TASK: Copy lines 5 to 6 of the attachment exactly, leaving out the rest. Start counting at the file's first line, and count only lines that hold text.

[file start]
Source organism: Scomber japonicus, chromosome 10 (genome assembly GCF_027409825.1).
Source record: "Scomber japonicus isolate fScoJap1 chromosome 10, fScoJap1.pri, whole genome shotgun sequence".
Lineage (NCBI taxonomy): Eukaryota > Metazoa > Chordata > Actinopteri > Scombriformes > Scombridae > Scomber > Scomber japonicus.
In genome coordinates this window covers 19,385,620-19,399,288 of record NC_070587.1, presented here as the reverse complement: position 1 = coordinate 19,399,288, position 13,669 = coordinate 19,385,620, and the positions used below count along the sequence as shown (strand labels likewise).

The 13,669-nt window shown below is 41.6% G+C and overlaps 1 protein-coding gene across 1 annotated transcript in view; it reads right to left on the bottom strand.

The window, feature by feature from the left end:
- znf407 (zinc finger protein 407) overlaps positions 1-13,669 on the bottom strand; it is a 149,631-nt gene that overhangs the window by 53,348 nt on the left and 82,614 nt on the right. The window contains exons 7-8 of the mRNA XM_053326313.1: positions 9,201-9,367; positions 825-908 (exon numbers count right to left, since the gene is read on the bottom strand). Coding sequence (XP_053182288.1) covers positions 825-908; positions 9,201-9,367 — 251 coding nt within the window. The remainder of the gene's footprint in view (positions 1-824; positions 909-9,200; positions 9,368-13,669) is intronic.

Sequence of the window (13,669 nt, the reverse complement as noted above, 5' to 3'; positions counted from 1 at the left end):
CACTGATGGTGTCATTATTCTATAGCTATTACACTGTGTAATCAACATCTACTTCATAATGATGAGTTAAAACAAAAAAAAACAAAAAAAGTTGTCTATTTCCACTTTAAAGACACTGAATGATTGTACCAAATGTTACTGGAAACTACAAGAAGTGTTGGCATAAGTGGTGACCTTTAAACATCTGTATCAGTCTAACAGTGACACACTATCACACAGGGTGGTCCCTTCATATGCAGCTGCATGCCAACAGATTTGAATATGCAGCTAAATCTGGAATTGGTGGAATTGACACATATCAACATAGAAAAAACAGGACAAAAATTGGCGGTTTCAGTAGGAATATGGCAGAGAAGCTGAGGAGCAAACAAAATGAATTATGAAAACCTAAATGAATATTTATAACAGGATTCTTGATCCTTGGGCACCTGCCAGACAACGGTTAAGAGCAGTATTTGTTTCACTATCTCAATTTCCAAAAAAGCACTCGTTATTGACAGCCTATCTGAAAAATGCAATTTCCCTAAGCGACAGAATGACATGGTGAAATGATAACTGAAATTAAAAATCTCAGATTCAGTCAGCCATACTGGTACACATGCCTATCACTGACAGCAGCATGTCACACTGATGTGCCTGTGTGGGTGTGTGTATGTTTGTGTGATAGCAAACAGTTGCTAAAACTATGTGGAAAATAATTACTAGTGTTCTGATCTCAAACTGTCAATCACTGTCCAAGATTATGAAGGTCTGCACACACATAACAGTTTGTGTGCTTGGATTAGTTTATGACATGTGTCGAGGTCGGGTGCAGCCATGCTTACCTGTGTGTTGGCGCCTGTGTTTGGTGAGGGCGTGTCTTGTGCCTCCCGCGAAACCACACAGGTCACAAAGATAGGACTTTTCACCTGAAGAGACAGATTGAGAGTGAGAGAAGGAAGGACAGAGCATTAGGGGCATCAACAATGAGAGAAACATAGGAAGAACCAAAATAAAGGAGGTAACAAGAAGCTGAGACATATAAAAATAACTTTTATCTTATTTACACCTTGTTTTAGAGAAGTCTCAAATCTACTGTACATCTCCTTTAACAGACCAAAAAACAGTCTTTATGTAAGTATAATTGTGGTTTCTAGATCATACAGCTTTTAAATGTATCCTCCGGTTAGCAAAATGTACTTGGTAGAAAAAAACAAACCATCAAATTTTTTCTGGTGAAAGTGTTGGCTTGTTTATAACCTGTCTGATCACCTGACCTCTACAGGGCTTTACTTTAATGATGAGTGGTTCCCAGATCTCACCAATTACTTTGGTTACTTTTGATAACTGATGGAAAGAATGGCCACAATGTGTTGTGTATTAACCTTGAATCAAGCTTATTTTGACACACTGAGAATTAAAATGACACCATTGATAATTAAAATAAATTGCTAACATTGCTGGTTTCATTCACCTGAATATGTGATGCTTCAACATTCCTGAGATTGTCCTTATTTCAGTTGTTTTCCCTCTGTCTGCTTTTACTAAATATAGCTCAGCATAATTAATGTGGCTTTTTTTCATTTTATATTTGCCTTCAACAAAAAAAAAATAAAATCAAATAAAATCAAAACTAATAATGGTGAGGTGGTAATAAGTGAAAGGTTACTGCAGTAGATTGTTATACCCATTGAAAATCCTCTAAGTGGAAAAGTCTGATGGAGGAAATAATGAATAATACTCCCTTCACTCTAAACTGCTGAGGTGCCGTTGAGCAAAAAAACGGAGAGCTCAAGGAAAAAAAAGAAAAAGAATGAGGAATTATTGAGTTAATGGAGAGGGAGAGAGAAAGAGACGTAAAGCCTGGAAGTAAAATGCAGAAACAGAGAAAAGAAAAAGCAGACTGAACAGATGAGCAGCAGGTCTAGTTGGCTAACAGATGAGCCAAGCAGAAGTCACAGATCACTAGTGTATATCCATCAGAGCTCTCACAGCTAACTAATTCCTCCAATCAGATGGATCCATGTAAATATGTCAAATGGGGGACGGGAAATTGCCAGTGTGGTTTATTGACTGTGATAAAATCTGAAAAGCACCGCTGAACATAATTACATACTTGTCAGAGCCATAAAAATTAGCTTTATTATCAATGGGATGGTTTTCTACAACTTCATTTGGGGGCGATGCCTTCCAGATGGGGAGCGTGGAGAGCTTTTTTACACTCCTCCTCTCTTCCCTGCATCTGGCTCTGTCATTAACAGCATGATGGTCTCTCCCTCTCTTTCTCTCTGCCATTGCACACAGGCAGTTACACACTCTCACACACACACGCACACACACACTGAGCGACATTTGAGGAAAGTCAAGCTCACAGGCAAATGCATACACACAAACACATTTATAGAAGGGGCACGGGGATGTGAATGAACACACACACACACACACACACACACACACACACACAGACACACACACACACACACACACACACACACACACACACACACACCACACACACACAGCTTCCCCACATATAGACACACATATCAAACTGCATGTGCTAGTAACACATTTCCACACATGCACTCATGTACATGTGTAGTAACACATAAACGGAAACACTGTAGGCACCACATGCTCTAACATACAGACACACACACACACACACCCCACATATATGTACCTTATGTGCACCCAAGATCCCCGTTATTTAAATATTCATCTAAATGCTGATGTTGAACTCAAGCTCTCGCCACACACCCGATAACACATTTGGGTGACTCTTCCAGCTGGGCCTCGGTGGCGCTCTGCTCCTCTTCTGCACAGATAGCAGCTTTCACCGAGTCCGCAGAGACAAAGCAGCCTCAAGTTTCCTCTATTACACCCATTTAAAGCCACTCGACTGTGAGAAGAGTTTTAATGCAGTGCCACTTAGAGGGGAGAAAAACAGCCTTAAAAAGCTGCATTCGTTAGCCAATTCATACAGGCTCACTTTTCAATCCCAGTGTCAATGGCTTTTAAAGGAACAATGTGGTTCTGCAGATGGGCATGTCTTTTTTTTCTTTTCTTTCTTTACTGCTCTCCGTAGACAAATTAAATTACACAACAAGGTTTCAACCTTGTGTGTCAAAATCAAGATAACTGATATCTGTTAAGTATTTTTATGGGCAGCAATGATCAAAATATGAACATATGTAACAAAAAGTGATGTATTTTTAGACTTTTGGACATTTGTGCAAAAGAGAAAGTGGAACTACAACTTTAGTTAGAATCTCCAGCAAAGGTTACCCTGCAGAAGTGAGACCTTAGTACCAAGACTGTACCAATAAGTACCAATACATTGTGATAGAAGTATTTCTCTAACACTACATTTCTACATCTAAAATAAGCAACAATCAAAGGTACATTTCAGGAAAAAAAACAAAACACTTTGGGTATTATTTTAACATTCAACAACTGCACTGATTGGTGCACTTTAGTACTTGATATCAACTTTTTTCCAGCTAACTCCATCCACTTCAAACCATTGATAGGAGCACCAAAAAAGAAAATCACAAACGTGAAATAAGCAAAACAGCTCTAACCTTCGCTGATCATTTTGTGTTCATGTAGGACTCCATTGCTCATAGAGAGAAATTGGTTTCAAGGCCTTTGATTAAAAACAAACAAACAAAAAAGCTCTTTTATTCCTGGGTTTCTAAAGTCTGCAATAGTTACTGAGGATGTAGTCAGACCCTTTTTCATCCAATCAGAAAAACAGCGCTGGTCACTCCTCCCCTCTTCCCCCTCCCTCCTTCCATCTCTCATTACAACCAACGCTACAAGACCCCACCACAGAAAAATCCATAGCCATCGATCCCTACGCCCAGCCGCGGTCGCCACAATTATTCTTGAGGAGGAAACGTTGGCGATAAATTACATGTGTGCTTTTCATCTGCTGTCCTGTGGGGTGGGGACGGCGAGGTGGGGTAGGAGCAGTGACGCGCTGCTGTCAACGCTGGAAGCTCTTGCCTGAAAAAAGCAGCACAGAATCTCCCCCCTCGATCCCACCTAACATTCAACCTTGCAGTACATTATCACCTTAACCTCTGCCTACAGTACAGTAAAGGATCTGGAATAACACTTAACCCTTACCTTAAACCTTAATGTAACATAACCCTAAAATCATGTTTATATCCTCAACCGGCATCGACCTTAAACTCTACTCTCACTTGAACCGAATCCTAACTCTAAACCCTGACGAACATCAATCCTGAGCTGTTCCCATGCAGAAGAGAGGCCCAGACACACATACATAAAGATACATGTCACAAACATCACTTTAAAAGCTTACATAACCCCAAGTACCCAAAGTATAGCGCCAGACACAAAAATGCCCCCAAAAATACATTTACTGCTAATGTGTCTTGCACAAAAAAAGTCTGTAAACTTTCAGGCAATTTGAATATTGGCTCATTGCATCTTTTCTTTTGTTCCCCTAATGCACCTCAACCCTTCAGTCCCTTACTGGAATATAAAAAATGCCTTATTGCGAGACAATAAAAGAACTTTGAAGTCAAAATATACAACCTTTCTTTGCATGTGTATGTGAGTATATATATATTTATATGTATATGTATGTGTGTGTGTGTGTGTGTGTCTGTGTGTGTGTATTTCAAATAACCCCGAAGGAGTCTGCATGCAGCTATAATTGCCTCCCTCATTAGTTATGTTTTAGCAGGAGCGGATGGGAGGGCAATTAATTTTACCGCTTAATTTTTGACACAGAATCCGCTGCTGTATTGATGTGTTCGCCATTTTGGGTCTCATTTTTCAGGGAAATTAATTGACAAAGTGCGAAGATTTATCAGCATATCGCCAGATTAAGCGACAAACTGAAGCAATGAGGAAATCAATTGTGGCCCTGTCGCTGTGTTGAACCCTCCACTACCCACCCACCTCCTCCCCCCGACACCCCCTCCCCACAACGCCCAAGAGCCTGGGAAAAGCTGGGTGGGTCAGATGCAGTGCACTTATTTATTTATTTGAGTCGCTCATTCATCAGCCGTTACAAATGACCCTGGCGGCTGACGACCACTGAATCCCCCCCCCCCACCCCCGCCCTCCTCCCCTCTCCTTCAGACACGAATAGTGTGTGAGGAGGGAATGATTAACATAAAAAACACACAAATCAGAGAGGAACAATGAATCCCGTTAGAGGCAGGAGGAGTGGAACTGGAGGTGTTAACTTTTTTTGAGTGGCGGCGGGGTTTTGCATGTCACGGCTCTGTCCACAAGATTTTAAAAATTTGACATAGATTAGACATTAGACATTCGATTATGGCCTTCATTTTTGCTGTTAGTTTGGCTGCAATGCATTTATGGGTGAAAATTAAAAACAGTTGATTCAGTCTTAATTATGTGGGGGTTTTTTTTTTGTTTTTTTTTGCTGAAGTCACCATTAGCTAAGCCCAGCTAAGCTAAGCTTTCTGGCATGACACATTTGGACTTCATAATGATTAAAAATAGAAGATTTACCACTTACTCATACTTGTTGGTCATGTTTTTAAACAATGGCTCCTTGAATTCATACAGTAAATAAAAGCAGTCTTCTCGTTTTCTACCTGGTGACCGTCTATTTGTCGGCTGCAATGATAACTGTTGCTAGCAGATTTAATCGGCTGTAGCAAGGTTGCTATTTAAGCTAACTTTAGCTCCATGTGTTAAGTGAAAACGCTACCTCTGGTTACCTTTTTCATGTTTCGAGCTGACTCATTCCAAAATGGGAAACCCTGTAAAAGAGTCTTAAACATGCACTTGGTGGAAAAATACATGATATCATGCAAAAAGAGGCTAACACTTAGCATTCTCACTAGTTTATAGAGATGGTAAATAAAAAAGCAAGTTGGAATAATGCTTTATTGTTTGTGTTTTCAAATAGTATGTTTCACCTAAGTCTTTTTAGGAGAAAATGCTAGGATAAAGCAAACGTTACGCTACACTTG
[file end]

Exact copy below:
The 13,669-nt window shown below is 41.6% G+C and overlaps 1 protein-coding gene across 1 annotated transcript in view; it reads right to left on the bottom strand.

The window, feature by feature from the left end: